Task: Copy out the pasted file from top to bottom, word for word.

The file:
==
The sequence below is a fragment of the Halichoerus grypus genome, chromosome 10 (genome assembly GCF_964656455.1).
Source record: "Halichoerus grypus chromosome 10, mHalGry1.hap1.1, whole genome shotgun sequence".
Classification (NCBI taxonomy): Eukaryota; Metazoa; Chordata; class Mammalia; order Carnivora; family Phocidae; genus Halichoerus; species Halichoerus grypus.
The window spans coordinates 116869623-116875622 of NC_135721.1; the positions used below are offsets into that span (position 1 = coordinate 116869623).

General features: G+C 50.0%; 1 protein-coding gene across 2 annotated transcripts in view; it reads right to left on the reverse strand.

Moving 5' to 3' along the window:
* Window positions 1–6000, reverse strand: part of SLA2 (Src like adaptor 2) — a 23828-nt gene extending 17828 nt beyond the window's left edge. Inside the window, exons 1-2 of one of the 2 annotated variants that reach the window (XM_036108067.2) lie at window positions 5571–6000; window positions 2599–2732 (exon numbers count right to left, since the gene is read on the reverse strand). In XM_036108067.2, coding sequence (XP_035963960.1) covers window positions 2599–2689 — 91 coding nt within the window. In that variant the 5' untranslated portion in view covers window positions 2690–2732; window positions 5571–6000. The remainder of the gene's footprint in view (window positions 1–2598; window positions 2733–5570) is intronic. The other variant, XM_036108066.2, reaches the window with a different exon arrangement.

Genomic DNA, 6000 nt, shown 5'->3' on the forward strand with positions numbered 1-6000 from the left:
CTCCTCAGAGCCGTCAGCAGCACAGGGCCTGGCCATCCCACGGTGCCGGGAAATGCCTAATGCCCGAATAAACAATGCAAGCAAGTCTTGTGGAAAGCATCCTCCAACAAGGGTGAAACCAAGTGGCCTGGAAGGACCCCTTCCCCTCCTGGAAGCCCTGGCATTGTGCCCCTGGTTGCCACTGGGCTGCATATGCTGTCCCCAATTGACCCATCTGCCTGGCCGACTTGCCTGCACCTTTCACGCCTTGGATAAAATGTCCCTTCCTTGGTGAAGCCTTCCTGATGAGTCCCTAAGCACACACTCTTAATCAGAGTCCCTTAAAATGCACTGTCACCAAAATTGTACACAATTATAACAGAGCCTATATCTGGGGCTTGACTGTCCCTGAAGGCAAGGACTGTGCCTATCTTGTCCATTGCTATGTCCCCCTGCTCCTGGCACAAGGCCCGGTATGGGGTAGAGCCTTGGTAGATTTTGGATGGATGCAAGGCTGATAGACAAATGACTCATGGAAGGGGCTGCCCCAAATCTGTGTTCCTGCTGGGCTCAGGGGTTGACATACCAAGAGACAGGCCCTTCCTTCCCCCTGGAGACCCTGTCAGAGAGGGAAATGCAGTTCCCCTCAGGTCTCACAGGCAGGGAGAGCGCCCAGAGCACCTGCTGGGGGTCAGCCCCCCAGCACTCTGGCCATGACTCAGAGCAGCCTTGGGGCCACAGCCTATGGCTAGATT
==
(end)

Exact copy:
The sequence below is a fragment of the Halichoerus grypus genome, chromosome 10 (genome assembly GCF_964656455.1).
Source record: "Halichoerus grypus chromosome 10, mHalGry1.hap1.1, whole genome shotgun sequence".
Classification (NCBI taxonomy): Eukaryota; Metazoa; Chordata; class Mammalia; order Carnivora; family Phocidae; genus Halichoerus; species Halichoerus grypus.
The window spans coordinates 116869623-116875622 of NC_135721.1; the positions used below are offsets into that span (position 1 = coordinate 116869623).

General features: G+C 50.0%; 1 protein-coding gene across 2 annotated transcripts in view; it reads right to left on the reverse strand.

Moving 5' to 3' along the window:
* Window positions 1–6000, reverse strand: part of SLA2 (Src like adaptor 2) — a 23828-nt gene extending 17828 nt beyond the window's left edge. Inside the window, exons 1-2 of one of the 2 annotated variants that reach the window (XM_036108067.2) lie at window positions 5571–6000; window positions 2599–2732 (exon numbers count right to left, since the gene is read on the reverse strand). In XM_036108067.2, coding sequence (XP_035963960.1) covers window positions 2599–2689 — 91 coding nt within the window. In that variant the 5' untranslated portion in view covers window positions 2690–2732; window positions 5571–6000. The remainder of the gene's footprint in view (window positions 1–2598; window positions 2733–5570) is intronic. The other variant, XM_036108066.2, reaches the window with a different exon arrangement.

Genomic DNA, 6000 nt, shown 5'->3' on the forward strand with positions numbered 1-6000 from the left:
CTCCTCAGAGCCGTCAGCAGCACAGGGCCTGGCCATCCCACGGTGCCGGGAAATGCCTAATGCCCGAATAAACAATGCAAGCAAGTCTTGTGGAAAGCATCCTCCAACAAGGGTGAAACCAAGTGGCCTGGAAGGACCCCTTCCCCTCCTGGAAGCCCTGGCATTGTGCCCCTGGTTGCCACTGGGCTGCATATGCTGTCCCCAATTGACCCATCTGCCTGGCCGACTTGCCTGCACCTTTCACGCCTTGGATAAAATGTCCCTTCCTTGGTGAAGCCTTCCTGATGAGTCCCTAAGCACACACTCTTAATCAGAGTCCCTTAAAATGCACTGTCACCAAAATTGTACACAATTATAACAGAGCCTATATCTGGGGCTTGACTGTCCCTGAAGGCAAGGACTGTGCCTATCTTGTCCATTGCTATGTCCCCCTGCTCCTGGCACAAGGCCCGGTATGGGGTAGAGCCTTGGTAGATTTTGGATGGATGCAAGGCTGATAGACAAATGACTCATGGAAGGGGCTGCCCCAAATCTGTGTTCCTGCTGGGCTCAGGGGTTGACATACCAAGAGACAGGCCCTTCCTTCCCCCTGGAGACCCTGTCAGAGAGGGAAATGCAGTTCCCCTCAGGTCTCACAGGCAGGGAGAGCGCCCAGAGCACCTGCTGGGGGTCAGCCCCCCAGCACTCTGGCCATGACTCAGAGCAGCCTTGGGGCCACAGCCTATGGCTAGATT